The Center for Public Integrity has a follow up to its highly acclaimed 2003 Windfalls of War, which profiled U.S. contractors in Iraq and Afghanistan, their staff has worked to expose further information about what’s behind those contracts. Here’s a snapshot of what they learned in the new report, Windfalls of War II:
- Government contracts – and the money behind them – are growing exponentially. U.S. government contracts for work in Iraq and Afghanistan have grown more than 50% annually, from $11 billion in 2004 to almost $17 billion in 2005 and more than $25 billion in 2006. Read more.
- Missing contracts and a lack of serious scrutiny. While the dollar amounts and complexity of war-related contracting has been going up, oversight has been going down, according to the Government Accountability Office. Example: The Federal Procurement Data System does not include any of the millions of dollars in contracts originating in Baghdad. Read more.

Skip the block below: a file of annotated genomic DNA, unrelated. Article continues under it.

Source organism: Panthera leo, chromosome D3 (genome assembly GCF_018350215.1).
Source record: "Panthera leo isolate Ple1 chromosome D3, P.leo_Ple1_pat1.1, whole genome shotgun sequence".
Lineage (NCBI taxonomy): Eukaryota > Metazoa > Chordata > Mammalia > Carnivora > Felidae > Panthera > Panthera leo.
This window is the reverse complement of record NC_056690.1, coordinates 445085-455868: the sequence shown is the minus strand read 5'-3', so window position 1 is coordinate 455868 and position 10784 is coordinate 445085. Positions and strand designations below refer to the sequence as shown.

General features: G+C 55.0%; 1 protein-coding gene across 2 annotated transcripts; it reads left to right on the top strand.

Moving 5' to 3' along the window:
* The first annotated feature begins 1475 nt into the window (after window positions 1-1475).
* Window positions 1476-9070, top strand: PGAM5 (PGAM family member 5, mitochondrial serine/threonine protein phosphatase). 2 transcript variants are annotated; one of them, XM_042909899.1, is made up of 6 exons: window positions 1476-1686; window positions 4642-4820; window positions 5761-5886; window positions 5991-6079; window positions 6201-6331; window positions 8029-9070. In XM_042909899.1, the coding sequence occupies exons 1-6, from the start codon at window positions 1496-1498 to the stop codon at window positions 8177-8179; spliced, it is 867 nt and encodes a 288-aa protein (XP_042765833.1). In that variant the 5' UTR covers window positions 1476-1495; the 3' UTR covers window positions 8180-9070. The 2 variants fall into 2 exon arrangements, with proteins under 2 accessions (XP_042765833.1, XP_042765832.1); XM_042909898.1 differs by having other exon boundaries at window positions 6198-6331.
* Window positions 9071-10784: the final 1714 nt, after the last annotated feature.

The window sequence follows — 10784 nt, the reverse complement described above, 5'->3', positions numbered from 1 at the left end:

- Government contract allocations are hidden. The Center’s 2003 report was the first to show that Halliburton was the largest single contractor in Iraq. That is still true today—the former Halliburton subsidiary, KBR, Inc. (once known as Kellogg, Brown and Root) again earns the top spot among individual companies and subsidiaries. But that firm’s $16 billion is overshadowed by $20.4 billion in contracts that went to unidentifiable “foreign contractors,” representing about 45% of the money awarded to the top 100 contractors. Read more.
To read more about Windfalls of War II, please click here.